A key problem that the world has had in terms of understanding Chinese military budget, has been the absolute lack of transparency in their affairs. A breakdown of expenditure off different heads is rarely provided. It is never clear whether a number of state enterprises employed in military activities are covered under the budget or left out. To compensate for it, the external estimates of the Chinese budgets tend to be much higher than official Chinese numbers, but that still does not make us wiser to details. Naturally, this then extends to most of the armaments themselves. While we know that China has fielded several newer machines, we still know very little about their capabilities and have only guesstimates of their numbers.
An average citizen of a free nation rarely realises the amount of information their governments release as a matter of course and how sharply it differs from a totalitarian country like China. In any of our countries, we have publicly submitted records of military expenditure by the executive. The salaries and benefits are published and in open source, the number and records of serving personnel can be cross verified by any entity. Most weapon systems are publicly acquired, often from the private sector who publish their own records. Schematics and performance characteristics are regularly shared and discussed and debated. The political administration is regularly judged by the citizens on how well they are managing the services, and to that end, critical parameters like accidents per number of operating hours are put out. In the middle kingdom, where the casualties in conflicts are not given their final rites or even acknowledged, there isn’t a remote hope of accessing the basic information we take for granted.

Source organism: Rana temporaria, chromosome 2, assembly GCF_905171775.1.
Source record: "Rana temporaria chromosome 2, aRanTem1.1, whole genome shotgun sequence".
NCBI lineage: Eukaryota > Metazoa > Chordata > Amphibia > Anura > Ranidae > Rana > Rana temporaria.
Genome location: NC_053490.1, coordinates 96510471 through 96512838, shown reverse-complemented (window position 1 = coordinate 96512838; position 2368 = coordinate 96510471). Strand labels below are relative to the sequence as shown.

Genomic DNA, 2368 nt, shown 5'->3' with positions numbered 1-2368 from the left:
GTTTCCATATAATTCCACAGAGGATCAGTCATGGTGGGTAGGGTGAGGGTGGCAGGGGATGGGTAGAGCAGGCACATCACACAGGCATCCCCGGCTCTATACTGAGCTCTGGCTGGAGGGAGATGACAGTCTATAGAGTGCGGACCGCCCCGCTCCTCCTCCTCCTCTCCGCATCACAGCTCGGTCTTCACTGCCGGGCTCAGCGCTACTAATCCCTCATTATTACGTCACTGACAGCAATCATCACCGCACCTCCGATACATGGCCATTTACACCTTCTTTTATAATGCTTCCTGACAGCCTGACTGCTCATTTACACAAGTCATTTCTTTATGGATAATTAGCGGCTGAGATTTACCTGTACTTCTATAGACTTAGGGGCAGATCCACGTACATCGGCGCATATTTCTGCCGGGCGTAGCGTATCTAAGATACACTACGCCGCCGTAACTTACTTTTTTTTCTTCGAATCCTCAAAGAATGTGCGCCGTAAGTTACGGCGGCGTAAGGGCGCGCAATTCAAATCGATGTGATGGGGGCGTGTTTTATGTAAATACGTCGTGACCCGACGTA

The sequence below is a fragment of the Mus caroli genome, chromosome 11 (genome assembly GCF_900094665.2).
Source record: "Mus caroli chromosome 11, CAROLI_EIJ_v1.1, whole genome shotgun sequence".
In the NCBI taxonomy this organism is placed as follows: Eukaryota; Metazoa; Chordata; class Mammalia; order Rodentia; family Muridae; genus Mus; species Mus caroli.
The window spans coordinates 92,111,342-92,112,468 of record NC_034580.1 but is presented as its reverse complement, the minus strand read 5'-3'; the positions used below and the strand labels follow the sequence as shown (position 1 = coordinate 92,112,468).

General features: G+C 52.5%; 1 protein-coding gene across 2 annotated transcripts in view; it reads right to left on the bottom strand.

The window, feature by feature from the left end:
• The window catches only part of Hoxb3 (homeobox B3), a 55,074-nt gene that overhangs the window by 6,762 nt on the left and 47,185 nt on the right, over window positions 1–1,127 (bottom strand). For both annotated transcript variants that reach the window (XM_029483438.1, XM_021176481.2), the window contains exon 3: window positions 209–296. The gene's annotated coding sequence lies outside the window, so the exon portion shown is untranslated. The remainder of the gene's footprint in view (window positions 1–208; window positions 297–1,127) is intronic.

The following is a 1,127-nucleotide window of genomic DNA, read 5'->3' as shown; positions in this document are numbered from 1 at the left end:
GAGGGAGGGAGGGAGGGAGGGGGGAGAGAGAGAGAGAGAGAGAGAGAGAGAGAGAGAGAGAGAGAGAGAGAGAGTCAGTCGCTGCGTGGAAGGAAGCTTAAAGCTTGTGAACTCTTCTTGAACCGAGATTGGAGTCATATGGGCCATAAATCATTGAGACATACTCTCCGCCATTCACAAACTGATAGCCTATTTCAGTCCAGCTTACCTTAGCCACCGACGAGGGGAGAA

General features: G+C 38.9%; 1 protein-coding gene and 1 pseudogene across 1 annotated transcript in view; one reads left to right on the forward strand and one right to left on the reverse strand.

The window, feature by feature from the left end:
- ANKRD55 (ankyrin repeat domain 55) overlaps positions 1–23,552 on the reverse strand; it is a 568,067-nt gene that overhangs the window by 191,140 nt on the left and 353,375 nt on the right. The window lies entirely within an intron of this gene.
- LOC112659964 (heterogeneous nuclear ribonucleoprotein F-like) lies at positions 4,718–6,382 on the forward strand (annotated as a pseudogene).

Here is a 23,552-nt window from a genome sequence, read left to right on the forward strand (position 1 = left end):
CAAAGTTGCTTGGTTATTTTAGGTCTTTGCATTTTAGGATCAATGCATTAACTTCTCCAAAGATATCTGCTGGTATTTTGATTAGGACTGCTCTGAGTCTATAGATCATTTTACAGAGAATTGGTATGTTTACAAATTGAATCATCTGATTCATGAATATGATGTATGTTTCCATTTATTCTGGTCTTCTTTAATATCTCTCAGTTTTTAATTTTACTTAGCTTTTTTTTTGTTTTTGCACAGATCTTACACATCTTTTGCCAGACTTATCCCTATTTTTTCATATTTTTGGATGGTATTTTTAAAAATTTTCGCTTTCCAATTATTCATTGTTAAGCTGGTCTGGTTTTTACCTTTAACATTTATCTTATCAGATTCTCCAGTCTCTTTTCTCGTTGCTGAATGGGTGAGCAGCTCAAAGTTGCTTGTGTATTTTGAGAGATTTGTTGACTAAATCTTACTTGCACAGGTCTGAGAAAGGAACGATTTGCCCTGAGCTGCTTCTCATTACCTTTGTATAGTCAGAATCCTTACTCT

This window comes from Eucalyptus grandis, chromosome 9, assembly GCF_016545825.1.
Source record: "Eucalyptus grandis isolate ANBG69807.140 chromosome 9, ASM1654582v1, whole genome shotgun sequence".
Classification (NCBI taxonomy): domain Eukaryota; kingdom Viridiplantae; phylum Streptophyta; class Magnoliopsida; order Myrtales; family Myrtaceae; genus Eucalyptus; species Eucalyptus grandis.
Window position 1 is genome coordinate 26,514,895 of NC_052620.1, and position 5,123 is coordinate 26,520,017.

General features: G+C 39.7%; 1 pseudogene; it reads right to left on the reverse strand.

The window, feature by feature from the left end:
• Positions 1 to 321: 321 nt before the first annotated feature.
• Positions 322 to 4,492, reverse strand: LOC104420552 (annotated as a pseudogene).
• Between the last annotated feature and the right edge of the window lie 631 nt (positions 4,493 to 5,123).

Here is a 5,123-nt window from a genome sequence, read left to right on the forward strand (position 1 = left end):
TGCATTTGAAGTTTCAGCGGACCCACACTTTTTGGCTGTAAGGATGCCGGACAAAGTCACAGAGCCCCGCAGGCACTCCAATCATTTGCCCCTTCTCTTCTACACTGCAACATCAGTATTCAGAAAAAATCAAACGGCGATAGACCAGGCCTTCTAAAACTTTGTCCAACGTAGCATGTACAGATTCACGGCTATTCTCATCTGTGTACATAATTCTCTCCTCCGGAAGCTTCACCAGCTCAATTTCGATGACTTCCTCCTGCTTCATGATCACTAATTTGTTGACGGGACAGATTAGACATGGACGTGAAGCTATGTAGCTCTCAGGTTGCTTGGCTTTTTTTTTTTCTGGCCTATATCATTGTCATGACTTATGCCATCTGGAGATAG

While the erstwhile Soviet Union was secretive too, the Chinese case is far worse due to two more important reasons. For one, the Soviet Union had a large export market for its hardware, in diverse countries like India and Egypt in addition to the communist bloc countries. There was therefore significant third-party appraisal of the same. These Soviet imports were used by the counties operating them in both peace time joint operations as well as in full blown wars against a variety of opposing forces. This meant that even the countries which had not operated them, came to observe the hardware at close quarters. In addition, Soviet Union did take part in many arm control treaties, which called for independent audit of their stockpiles, specially in case of strategic assets.